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Right now Jon and I are skyping with our Ugandan friends: Stephen, who is studying at Notre Dame, in the US, and his wonderful girlfriend Winnie, who is working in Gulu, Uganda. We are recalling memories of our last double date at an Indian restaurant in Gulu and talking about current events in Uganda. Stephen is sharing some of his thinking about some new ideas he has for projects in northern Uganda. Winnie  keeps asking us when we are coming back.

I’m struck by how much joy these little interactions give me. To be able to hear both Winnie’s and Stephen’s voices while we are on completely separate continents feels like some sort of miracle.

A little bit of simple joy for my Wednesday afternoon.

I write from O’Hare airport, Terminal 2, Gate E12. It’s 1:30pm CST and in a few minutes I begin my journey back ‘home’ to Galway, Ireland via Atlanta, Georgia. CNN is blaring from plasma screens to my left and right. Straight ahead mammoth planes mosey in and out of their parking spots flanked by buzzing trucks carrying luggage and saran-wrapped chicken or pasta. The sight reminds me of watching the gulls race circles around the slow swans in Galway Bay.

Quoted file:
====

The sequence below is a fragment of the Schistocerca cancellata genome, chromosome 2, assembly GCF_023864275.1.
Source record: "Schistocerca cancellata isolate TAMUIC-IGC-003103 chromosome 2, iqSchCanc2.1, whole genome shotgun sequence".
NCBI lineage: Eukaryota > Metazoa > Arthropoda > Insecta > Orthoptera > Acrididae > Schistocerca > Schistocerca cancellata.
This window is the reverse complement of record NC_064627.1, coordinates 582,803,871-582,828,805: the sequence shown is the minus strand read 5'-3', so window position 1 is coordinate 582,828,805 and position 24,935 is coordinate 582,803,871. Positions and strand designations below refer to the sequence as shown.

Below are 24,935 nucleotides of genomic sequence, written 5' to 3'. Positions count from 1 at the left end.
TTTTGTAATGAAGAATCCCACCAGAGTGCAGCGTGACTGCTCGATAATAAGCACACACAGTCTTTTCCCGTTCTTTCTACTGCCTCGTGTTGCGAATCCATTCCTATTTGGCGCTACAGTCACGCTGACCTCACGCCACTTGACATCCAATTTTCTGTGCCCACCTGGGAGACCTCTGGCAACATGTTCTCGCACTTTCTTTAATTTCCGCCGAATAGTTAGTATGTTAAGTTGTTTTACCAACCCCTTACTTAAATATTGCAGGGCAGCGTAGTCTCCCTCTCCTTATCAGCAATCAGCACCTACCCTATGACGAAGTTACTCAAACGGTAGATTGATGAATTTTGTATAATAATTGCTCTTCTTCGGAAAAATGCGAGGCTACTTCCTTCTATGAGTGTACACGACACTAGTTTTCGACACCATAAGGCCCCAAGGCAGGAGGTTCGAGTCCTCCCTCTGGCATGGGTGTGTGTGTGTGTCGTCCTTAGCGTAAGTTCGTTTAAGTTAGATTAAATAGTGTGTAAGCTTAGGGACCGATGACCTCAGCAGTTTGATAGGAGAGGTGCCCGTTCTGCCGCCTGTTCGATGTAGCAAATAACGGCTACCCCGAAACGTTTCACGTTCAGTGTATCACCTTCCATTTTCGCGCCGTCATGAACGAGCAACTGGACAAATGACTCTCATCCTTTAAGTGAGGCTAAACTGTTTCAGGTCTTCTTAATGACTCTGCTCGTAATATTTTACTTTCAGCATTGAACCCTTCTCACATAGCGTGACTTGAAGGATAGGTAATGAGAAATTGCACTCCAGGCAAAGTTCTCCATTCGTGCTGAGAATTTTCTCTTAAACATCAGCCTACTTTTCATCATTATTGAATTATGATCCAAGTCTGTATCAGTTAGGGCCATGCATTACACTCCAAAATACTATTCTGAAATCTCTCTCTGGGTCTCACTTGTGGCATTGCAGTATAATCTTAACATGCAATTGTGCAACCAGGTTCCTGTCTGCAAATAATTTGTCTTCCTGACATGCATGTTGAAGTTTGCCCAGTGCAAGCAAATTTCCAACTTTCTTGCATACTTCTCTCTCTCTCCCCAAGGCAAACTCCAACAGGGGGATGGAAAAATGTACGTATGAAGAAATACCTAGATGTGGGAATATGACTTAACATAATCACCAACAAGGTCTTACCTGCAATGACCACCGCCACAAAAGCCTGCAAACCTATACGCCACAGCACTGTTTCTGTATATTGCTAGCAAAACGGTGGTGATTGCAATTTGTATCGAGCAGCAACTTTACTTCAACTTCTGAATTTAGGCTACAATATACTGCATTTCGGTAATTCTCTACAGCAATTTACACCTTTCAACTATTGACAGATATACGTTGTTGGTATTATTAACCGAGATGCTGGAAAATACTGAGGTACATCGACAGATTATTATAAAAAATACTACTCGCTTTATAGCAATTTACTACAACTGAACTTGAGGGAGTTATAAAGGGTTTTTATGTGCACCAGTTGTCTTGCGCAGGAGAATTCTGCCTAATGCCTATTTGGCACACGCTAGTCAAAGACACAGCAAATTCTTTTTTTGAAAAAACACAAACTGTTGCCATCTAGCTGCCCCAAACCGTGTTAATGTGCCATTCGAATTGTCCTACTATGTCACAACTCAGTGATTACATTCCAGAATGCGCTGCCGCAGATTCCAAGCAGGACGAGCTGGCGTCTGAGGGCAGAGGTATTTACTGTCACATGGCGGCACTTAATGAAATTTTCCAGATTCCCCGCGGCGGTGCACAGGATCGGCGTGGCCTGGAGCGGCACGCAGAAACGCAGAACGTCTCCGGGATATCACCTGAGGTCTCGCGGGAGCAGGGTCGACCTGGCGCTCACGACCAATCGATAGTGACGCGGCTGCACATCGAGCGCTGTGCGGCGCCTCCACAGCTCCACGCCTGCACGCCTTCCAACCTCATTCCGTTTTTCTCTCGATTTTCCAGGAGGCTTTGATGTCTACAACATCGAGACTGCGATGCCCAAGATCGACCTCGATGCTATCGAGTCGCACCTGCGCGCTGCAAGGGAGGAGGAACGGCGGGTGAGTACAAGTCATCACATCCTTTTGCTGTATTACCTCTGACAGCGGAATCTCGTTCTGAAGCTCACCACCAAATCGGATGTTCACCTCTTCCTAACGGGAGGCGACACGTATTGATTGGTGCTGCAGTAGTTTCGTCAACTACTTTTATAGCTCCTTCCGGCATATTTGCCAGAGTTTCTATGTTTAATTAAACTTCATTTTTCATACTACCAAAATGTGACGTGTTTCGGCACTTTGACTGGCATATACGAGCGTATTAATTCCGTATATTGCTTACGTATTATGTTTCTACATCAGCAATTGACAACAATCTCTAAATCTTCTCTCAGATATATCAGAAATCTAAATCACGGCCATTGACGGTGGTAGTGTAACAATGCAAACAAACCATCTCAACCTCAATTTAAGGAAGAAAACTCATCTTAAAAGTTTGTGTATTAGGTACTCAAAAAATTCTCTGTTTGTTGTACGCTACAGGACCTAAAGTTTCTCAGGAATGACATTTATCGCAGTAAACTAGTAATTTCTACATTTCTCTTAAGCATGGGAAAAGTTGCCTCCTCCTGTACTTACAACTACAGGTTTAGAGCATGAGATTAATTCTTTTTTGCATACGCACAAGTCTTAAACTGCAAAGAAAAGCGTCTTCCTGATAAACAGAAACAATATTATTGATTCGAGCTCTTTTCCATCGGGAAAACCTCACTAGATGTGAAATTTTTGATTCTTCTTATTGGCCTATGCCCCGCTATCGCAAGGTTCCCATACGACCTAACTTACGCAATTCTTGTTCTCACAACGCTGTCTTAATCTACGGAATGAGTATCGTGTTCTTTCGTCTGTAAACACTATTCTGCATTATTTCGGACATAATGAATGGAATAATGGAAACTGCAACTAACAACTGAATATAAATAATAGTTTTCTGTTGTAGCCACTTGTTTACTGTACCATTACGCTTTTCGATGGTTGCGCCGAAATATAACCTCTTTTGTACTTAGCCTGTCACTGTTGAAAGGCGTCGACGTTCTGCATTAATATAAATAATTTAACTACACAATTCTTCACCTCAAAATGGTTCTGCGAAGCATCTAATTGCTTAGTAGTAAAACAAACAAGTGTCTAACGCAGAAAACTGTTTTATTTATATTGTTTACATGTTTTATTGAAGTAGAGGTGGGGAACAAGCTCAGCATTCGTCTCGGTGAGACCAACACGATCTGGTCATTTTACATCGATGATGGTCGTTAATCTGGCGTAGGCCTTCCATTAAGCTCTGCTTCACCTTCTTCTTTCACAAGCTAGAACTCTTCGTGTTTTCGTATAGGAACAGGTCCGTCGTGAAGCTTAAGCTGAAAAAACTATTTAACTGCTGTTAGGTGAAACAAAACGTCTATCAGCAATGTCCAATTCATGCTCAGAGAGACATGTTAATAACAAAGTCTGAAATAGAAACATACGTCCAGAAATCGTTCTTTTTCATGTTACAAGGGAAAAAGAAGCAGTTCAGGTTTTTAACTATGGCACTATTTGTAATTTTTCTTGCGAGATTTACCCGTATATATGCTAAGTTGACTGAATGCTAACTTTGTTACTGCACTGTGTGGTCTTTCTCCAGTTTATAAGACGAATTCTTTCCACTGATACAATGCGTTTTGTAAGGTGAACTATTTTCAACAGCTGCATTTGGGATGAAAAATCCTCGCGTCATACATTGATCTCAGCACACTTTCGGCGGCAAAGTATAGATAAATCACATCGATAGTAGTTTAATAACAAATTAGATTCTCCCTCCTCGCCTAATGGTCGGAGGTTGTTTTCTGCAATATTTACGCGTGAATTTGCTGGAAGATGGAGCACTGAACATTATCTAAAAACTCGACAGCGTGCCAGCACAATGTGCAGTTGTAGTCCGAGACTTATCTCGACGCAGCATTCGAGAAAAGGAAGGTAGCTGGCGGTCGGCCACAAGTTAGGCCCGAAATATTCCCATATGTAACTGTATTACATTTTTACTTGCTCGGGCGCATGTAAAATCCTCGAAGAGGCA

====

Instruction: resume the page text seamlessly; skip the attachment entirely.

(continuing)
I’ve spent a lot of time in airports over the past nine days…From Dublin to Atlanta to Tampa Bay to Cincinnati to Chicago to Atlanta to Dublin. So much time sitting at gates and overpriced coffee shops waiting to be shot 35,000 feet in the air can make a person crazy. It must feel something like sitting in an interrogation room waiting for the detective, or taking a breather during a time-out before going out to shoot the last-second free throw.

And so, to pass the time, I listen….

Waiting in line for coffee in Dublin an older gentleman chatted me up for a few minutes about his frustrations at the inefficiencies he saw. Why not put full pots of coffee out, so people who just want plain coffee don’t have to wait for the server to fill the cup for them? Why don’t they put the little sleeves that keep you from burning your hand on a to-go cup out, so the server doesn’t have to waste time putting them on for you? If he was in charge, boy, he’d do things differently.

Waiting in Tampa Bay I watched two boys around 8-10 years old meet each other and pass 30 minutes talking about a Wii game they both love. After one of the boy’s Dad came to retrieve him for their flight, the boy’s parting words to his newfound friend were, “I’ll see you on the internet.” In this age of Skype and G-chat video, his use of the word see was perhaps apt.

Waiting in Chicago I eavesdropped on two guys responding to a panel discussion on the federal stimulus bill blaring on CNN. I wish I could have written faster to capture it all. Here’s a snippet: